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Dankert, J R; Esser, A F (1985)
Languages: English
Types: Article
Subjects: Research Article
Identifiers:pmc:PMC397506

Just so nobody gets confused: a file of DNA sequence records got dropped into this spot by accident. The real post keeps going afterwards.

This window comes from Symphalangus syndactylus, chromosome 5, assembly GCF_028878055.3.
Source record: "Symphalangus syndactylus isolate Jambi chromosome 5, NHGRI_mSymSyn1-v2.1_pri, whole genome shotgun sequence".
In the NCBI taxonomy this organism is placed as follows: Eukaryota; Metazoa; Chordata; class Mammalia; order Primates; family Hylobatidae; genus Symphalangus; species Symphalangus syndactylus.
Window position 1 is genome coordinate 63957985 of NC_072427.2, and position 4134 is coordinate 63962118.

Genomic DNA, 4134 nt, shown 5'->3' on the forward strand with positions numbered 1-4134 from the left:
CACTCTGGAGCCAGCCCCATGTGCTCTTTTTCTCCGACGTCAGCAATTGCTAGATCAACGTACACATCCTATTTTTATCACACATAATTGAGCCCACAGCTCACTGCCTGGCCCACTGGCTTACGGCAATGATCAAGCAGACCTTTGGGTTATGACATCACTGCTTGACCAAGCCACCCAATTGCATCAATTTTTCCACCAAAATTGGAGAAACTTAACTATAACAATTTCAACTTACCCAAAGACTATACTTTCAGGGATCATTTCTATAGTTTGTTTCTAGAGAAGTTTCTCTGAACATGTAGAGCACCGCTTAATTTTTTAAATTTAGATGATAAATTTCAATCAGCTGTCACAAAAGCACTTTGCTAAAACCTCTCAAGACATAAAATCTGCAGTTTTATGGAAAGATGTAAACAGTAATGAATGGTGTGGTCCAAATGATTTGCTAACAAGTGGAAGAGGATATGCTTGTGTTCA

We have compared the ability of thrombin-cleaved C9 (C9n) with that of native C9 to produce tubular or ring-like poly(C9) and to express the classical complement lesion on target membranes. Three procedures were used to produce poly(C9): (i) limited proteolysis with trypsin, (ii) interaction with small unilamellar lipid vesicles, and (iii) incubation with a 2- to 4-fold molar excess of ZnCl2. In contrast to C9, which could be converted to tubular poly(C9), C9n was converted to smaller peptides by the first procedure and was aggregated into string-like poly(C9) by the other two methods. C9-depleted human serum (R-9 serum) was reconstituted with either C9 or C9n and these sera were then used to lyse sensitized sheep erythrocytes. Numerous classical complement lesions could be detected on ghost membranes obtained from cells lysed by C9-reconstituted R-9 serum but only a few on ghost membranes produced by C9n-reconstituted R-9 serum. C9n was shown to be hemolytically as active as C9 even when tested under "single-hit" conditions and it was about twice as efficient when compared with C9 in releasing sucrose and inulin from resealed ghosts. These results are interpreted to indicate that formation of the classical complement lesion is only incidental to lysis and not an obligatory event and that enlargement of the "functional pore size" of the complement lesion is not linked to formation of a circular membrane attack complex.
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